Arturo Reyes, RHP, St Louis Cardinals (Triple-A Memphis)
When I saw Arturo Reyes in May, I wanted to see a 40th-rounder defy the odds and prove something—and that he did. There’s a satisfaction in the overlooked succeeding, a missed entity that abruptly appears on the radar screen.
I have been a staunch Reyes supporter this year after my initial look and talk with the Springfield Cardinals Pitching Coach Jason Simontacchi. He is a likable, hard working pitcher with stuff that plays better than you’d expect given his draft status. With a repeatable, compact delivery, pitchability, a fastball from 91 mph to 97 mph, and composure of a ten year veteran, Reyes has worked his way into a projectable MLB pitcher.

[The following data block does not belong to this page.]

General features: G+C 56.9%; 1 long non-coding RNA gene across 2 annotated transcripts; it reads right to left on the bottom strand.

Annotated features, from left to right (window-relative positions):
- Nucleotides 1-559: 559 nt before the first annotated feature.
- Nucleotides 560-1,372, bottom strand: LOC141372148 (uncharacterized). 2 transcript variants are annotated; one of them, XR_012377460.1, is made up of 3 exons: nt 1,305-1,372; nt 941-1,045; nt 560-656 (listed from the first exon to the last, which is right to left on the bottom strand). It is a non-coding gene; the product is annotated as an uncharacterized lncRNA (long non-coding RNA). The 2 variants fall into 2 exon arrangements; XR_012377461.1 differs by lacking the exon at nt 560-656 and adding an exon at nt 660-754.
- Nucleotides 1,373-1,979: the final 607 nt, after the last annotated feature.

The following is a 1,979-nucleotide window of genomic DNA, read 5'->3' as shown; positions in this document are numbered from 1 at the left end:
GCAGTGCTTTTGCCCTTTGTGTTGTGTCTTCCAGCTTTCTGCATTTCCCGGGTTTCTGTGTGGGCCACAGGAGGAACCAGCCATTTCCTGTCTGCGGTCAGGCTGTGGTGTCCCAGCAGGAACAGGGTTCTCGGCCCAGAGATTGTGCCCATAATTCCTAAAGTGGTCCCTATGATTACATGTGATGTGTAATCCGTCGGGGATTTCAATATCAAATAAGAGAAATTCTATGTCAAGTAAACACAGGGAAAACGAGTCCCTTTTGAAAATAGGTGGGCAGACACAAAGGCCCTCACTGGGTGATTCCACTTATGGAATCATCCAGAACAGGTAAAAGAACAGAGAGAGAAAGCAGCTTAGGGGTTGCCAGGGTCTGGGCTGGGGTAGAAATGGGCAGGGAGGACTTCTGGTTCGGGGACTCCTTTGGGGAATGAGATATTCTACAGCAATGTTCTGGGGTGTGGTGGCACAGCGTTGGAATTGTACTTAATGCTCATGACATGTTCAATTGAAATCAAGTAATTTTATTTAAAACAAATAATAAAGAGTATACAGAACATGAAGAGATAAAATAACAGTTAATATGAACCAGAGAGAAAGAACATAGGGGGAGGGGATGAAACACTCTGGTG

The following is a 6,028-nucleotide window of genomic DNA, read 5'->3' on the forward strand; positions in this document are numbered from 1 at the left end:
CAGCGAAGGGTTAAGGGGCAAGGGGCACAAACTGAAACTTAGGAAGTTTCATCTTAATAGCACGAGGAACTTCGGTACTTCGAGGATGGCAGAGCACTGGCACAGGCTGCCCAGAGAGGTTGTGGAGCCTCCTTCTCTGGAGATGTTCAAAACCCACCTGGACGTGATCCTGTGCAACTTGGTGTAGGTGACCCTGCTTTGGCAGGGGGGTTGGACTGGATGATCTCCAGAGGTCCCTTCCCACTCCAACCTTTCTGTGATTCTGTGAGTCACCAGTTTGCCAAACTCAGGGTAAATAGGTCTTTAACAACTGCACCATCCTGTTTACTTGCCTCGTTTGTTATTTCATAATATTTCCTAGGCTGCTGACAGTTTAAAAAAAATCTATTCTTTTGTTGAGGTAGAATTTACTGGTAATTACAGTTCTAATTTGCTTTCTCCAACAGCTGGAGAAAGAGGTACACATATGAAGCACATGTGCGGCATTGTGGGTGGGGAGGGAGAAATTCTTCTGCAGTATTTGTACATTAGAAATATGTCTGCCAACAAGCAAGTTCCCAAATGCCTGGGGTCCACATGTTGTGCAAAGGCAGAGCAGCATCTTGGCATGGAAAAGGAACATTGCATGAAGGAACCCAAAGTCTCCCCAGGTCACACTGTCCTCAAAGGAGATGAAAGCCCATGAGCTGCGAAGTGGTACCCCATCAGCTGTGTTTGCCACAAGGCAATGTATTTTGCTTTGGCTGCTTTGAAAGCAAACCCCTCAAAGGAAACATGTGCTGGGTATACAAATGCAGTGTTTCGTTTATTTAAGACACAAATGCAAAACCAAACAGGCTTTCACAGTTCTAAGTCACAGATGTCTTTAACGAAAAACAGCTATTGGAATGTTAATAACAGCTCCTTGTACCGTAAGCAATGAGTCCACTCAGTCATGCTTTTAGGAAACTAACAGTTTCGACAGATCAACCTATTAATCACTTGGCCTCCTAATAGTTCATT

Consistency is the name of the game for Reyes and has been throughout his career. Reyes was more than up to the task in Springfield, posting a 2.64 ERA in 99 IP, striking out 80 and walking 28 before a call up to Memphis at the end of the season. While the stat line in Triple-A ended a bit ugly for Reyes in his initial go round in the Pacific Coast League, he finished the year strong with six scoreless innings against Oklahoma City. The PCL is notorious for knocking a pitcher down a few pegs, especially their first time through. However, his bit of struggle in the PCL is not too worrisome for me due to his ability to make adjustments with hitters and lineups. Reyes is a smart pitcher who understands how his stuff plays and how he can use it to nullify hitters. Pitchability, along with his superb command of three 50+ grade pitches, will certainly carry him into next season as a prospect on the cusp of the Show. —Colin Young